Sunday, April 10, 2011

Development studies

Part I : What led me to Britney

A nostalgic Sunday morning often leaves you reflecting on bygone eras. In turn, this in depth retrospection often leads to blaring music that is in tune with the mood of the hour. This in most cases leads to Britney Spears.

Britney Spears is quite the star. She definitely broke the mold of female artists in the 90s and sort of paved the way for the Miley Cyruses that there are today. She’s right up there with things that accelerated a cultural revolution- the internet, facebook and reality shows. She’s so widely accepted that I don’t even get any spell check options when I type her name.

i. The inner workings of teenage girls

Good lyrics are often compared (if rightly so- I’m not to judge) to good poetry. The Beatles were renowned for it- barring their initial not-so-deep ‘I wanna hold your hand’ kind of stuff. Lyrics can make or break you and usually the bands that do well are the ones that are able to truly express themselves through the verses of their songs. Today’s Britney-shame-spiral left me analyzing her lyrics. Her lyrics coupled with her robotic-hypnotic, yet bubble gummy and hence ironic voice characterized her and differentiated her from all other contemporary acts. Teenage girls everywhere were thinking- ‘Boy! She really gets me!’ But what was unusual about these lyrics that exemplified universal feelings of angst, love and confusion among teenage girls, was that there the degree of personal-ness about them. I mean to say, thus, that though these feelings are quite universal amongst most girls between ages thirteen to seventeen, what was really interesting was the transparency of her thoughts, making it apparent that she was going through this odd phase as well.

ii. Lyricists

Panning her evolution as an artist is most fascinating especially when you place it in the context of the struggles she was facing in her personal life. The lyrics of selected songs from her first three albums that really reflected this caught my attention. Interestingly, majority of these songs are credited to Max Martin and Rami Yacoub and not Britney herself. I’m not an expert on the degree of artistic freedom she had at the age of seventeen when her first single was released, but taking a wild guess, I’d say not too much; evidence of which is her rebellious breakthrough a few years later. Despite that, Martin and Yacoub did try to keep the lyrics as close to Britney’s personal feelings as possible and the songs composed by them do seem to reflect her inner thoughts. Britney said it herself in an interview with the Rolling Stones in 2001 “He (Martin) gets exactly what I am saying when I tell him what I want and don’t want musically." And she continued to stand by this statement a decade later concurring that "There is nobody I feel more comfortable collaborating with in the studio."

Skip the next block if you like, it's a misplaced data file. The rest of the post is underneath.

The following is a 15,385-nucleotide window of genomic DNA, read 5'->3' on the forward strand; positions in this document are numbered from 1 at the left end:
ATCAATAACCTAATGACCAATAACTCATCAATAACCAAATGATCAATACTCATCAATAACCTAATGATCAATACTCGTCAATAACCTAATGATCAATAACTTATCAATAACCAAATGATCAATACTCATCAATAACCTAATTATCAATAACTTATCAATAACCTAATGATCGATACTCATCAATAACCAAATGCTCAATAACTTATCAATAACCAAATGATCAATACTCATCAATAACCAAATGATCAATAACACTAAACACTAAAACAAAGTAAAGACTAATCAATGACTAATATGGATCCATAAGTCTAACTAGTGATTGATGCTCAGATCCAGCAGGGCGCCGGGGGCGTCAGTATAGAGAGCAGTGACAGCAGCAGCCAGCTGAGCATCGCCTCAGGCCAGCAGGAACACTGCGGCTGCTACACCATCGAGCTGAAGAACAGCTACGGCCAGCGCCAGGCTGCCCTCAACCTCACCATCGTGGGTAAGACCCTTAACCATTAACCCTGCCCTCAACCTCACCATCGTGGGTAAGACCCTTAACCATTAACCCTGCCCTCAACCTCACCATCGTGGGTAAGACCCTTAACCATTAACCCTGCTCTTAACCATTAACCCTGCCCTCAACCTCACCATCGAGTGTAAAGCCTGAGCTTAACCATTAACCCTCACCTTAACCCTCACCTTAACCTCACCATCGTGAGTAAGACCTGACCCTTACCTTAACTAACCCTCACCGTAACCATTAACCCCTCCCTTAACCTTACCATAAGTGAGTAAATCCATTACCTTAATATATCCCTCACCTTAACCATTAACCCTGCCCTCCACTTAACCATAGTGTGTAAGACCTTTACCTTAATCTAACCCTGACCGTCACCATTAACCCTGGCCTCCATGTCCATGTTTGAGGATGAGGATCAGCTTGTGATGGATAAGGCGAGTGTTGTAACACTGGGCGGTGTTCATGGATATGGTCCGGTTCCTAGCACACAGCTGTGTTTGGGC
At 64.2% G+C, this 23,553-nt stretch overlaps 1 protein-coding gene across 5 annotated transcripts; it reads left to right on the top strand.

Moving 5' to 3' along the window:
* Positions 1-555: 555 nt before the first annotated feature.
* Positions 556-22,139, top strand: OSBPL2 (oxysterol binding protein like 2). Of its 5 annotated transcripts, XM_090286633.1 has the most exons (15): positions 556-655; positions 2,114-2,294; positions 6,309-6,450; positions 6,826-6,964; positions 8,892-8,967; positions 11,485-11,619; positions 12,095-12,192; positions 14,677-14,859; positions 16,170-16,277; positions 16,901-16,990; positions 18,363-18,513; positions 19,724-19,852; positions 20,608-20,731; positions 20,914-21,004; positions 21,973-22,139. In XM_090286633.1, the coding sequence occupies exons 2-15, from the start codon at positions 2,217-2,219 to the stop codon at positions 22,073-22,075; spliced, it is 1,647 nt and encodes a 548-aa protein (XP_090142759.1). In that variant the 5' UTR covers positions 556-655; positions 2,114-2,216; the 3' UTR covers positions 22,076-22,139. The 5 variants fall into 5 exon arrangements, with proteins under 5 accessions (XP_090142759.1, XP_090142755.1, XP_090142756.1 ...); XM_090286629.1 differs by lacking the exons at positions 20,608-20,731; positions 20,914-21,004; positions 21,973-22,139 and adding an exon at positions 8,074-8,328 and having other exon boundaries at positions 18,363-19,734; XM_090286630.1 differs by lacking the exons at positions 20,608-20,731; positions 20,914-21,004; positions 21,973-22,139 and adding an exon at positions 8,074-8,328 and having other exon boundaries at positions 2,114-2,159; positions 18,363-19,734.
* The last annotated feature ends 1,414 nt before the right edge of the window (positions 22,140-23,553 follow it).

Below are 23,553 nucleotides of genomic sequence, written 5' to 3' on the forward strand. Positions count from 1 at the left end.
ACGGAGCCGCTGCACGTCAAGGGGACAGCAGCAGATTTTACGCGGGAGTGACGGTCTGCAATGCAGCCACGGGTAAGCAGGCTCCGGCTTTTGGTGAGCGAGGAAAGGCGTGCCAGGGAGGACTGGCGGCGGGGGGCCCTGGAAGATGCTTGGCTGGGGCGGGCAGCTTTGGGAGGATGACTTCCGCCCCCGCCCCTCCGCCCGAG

Part II: Psychoanalysis

Britney has always been an interesting character to analyze. It’s probably because, as aforementioned, she was one of the first stars that really grew up in the limelight, enabling fans and the general public to track her evolution as a human being. When she first appeared on the scene, with her video “Baby one more time” she came across as cutesy at the most, typical of a good girl. An interesting fact that adds a third dimension to that video is this- the producers initially wanted it to be animated, an idea that Britney rejected, proposing instead the idea of the naughty catholic school girl. It is thus clear that her current ‘womanizing’ tendencies were somewhere embedded in that sweet teenage girl the world saw in 1999. David Browne of Entertainment Weekly got it right. He perceived that while “Christina Aguilera may flash skin and belly button, but in her music and manner, she's too eager not to offend — she's a good girl pretending to be bad. Spears, however, comes across as a bad girl acting good ...

Supporting this theory was her behavior during tours when she became criticized for her racy outfits. They contrasted heavily from her bubble gummy videos.

i. Oops I did it Again: I = Producers (1999-2001)